Saturday, January 31, 2009

Port of Call: Tampa

Florida is the only state we can proudly say we know it like the back of our hands. We are lucky to have cruised all around the peninsula, and to have driven up and down and across the state. Of all the places we had visited, we chose the Tampa Bay area to be our home. Having family in the area played a small part in our decision. More importantly, it was the diversity of the people (age and ethnic background), the arts and culture in the tri-cities of St Petersburg/Clearwater/Tampa, the beautiful beaches of the Gulf of Mexico, and an excellent international airport. Not to mention sports. This past October saw the Tampa Bay Rays playing against the Philadelphia Phillies in the World Series. And this weekend, Tampa is hosting the biggest game of all - the Super Bowl.

Several days ago, we drove by the hot spots (downtown, Channelside, and Ybor City) of Tampa. The city has been in a frenzy trying to get things situated for the big day - Super Bowl Sunday. We learned that our favorite band, the Eagles, was playing at the St Pete Times Forum Thursday night, and Celine Dion played the night before. Lots of celebrities in town, and definitely lots happening ...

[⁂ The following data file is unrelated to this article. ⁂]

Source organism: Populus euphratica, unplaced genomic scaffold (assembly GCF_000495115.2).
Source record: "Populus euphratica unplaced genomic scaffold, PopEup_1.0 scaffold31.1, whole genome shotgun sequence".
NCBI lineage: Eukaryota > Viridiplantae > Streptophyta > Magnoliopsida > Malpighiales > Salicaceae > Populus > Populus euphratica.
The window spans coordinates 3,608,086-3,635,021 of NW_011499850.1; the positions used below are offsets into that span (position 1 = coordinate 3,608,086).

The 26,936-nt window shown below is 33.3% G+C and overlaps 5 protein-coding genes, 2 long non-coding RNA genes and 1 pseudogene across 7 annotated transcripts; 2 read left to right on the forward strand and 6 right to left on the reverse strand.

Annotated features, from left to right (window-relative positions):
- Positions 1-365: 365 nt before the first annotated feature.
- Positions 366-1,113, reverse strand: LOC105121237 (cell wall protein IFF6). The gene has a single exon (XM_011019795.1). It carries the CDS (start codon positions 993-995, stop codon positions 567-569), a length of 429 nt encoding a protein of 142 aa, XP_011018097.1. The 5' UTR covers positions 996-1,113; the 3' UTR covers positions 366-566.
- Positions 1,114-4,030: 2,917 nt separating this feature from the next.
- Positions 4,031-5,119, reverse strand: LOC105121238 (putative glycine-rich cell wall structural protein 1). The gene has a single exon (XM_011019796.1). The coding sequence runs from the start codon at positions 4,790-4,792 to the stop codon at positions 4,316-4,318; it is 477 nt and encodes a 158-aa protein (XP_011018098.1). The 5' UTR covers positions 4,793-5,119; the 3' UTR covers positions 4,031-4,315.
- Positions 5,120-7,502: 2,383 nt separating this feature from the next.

Tampa waterfront
We're no avid sports fans, but we do like to watch the Super Bowl on TV. It is the height of creativity for the advertisers. The half-time show can be quite exciting. How could anyone forget Janet Jackson's wardrobe malfunction in 2004? This year, Bruce Springsteen, aka the Boss, promises a high energy 12-minute party at the half-time show. Our observation is that most of the Tampa Bay area will be rooting for the Pittsburgh Steelers. Us? We prefer the underdog, the Arizona Cardinals, a team who is playing in the Super Bowl for the first time. But hey, what do we know? Prior to an invitation to a Super Bowl party this week, we didn't even know who was playing:-) Go Cardinals!

Enjoy your stay in the Tampa Bay area!

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Sunday, January 25, 2009